Updated November 20th, 2020
Taking the dog on a driving holiday? Needing to travel interstate with a cat? Or maybe you’re moving to Adelaide with pets. Here’s how to make travelling with dogs & cats more fun.
Below you’ll find information on Driving With Dogs & Cats.
If flying is an option, visit our page on Plane Travel For Dogs or Cats.
The company & government information we’ve included are up to date at the time of publishing. We can’t guarantee they will stay accurate so please check the details yourself before departure.
Travelling With Dogs & Cats To Adelaide
Adelaide is a healthy environment for most pets. Adelaide is free of the paralysis tick but dogs and cats still need the standard vaccinations and worming. There are no restrictions on keeping traditional pets like dogs, cats, rabbits, ferrets etc.
When coming to South Australia with a pet, remember to dispose of any fruits, vegetables, soil or plant material before you cross the border.
South Australia also has some of the strictest rules on keeping dogs and cats, including compulsory desexing. Read more here.
Moving House With Dogs or Cats In Adelaide
What To Do Once You Arrive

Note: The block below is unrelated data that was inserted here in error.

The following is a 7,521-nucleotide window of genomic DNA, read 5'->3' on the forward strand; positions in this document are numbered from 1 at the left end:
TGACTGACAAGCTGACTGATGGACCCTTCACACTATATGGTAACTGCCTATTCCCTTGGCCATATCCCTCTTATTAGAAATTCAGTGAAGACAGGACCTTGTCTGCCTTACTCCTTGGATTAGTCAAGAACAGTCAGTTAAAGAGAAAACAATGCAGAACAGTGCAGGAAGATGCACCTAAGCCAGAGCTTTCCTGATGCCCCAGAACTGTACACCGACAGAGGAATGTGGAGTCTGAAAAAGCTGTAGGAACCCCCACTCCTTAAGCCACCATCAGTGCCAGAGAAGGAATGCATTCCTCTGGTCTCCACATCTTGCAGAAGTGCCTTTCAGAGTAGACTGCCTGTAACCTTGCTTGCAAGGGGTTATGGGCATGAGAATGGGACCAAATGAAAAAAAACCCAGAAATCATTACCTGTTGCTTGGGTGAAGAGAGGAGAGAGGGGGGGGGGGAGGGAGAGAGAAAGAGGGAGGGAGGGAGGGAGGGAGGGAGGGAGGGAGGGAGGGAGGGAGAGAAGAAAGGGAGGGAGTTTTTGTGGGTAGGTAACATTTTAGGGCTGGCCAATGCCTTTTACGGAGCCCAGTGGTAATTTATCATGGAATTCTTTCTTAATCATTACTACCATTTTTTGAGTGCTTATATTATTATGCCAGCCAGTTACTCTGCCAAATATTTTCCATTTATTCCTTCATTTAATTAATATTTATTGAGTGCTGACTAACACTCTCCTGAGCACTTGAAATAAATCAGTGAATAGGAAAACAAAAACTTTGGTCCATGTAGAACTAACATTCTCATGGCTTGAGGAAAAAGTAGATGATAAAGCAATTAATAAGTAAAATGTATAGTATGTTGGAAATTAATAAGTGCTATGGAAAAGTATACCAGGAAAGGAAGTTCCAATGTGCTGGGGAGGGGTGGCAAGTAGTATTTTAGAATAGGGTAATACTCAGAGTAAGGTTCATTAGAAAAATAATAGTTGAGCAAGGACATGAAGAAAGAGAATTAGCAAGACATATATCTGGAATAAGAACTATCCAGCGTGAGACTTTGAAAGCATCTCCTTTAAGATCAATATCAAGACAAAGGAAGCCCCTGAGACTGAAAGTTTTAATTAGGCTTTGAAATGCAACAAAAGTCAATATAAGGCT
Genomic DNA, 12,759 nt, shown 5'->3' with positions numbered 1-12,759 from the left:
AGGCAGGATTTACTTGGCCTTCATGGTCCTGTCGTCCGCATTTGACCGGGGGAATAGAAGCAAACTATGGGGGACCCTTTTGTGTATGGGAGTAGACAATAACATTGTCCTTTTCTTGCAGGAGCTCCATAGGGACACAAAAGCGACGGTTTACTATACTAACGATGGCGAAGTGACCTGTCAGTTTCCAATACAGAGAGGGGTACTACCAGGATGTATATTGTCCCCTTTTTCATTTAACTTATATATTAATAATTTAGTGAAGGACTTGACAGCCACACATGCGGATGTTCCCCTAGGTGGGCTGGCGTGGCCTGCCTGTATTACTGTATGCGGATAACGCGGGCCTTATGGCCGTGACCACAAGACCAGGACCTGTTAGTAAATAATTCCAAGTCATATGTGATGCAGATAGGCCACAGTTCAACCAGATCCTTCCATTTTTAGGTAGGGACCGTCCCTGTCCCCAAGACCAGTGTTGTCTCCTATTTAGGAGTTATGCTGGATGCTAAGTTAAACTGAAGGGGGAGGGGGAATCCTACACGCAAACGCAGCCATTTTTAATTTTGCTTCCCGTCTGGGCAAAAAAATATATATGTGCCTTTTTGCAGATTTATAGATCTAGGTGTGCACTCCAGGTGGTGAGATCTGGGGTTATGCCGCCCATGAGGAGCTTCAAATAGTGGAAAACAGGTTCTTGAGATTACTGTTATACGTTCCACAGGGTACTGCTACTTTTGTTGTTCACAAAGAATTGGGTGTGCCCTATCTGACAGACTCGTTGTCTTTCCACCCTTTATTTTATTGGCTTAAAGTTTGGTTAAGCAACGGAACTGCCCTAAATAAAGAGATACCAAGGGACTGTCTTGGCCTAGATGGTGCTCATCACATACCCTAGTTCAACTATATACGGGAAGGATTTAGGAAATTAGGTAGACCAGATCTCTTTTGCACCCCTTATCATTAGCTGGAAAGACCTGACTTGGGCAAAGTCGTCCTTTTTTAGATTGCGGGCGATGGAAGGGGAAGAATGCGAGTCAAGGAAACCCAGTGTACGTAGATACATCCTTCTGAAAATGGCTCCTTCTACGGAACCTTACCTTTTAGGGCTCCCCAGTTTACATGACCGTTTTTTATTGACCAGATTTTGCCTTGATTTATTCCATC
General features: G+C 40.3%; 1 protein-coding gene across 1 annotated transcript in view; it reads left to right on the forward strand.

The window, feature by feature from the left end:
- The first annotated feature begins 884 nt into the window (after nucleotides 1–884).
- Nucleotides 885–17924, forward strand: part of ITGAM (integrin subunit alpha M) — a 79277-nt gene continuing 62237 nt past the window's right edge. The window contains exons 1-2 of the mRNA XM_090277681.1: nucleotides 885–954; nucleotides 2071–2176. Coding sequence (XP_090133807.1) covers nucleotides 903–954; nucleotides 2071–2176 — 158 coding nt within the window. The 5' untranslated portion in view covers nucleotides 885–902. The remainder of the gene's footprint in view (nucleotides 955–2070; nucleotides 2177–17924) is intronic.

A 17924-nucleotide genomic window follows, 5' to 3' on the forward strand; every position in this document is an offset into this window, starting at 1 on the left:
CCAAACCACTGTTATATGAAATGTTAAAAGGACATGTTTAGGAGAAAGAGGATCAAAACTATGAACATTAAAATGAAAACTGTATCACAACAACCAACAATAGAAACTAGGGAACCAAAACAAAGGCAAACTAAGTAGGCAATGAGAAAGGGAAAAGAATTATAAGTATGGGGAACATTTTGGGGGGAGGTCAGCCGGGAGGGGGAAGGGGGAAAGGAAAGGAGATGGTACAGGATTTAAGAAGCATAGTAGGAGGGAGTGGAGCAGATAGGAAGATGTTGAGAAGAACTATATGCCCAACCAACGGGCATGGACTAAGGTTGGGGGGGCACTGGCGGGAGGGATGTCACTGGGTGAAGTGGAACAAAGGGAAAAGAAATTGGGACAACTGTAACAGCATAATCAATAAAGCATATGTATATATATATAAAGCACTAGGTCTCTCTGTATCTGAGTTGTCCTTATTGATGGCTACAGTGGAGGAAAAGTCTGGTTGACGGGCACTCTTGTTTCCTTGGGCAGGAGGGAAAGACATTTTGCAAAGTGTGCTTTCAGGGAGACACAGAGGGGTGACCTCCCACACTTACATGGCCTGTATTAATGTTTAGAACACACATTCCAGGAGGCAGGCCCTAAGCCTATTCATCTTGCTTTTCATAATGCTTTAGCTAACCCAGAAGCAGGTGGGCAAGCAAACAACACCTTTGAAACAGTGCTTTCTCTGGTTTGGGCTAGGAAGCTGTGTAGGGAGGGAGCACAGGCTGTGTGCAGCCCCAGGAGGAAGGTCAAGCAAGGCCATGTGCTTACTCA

- Register with your chosen veterinary clinic
- Ask for your pet’s history to be requested from your previous vet(s)
- Research the locations of emergency vet clinics
- Update your pets’ microchip details (our nurses can help)
- Keep cats inside until they have accepted their new home (usually at least 2 weeks)
- Register with the Dog and Cat Management Board (compulsory in SA)
- Research the local area
We have created a list of pet-friendly places to go with dogs in Adelaide. Check your local council’s website for local off leash areas. There is also a good SA guide to dogs in national parks and 12 dog-friendly walks near Adelaide.
Pets Travelling Interstate In Australia
Diseases present in other states include:
- Paralysis tick (Eastern Australia)
- Leptospirosis (Northern Australia and inner Sydney)
- plus local venomous snakes or spiders.
The best thing to do is ask the vet for advice in the area where you will be staying.
Certain states have special restrictions:
- Dog owners entering Tasmania must show proof that they have given a wormer containing praziquantel in the preceding 14 days.
- Rabbits and ferrets are not permitted as pets in Queensland.
- Ferrets may not be allowed to enter Tasmania.
- Most states have complex rules on native and feral species.
Driving With Dogs or Cats
Rest Stops For Dogs
Exercise, water and toilet stops are best offered every two hours, just like for drivers. If you plan ahead you can find pet-friendly places off the main road. Even better, many country SA towns provide fenced parks where your dog can safely exercise off-leash.
Pet Safety and Comfort When Travelling
Dogs have a habit of jumping out of cars unexpectedly especially in a new or exciting place. To prevent this, train dogs to ‘wait’ in the car until you give them the ‘OK’ to jump out. Putting on the leash before even opening the door is an even better idea.
If the weather is warm, be as careful as you would be at home about leaving pets in cars during stops.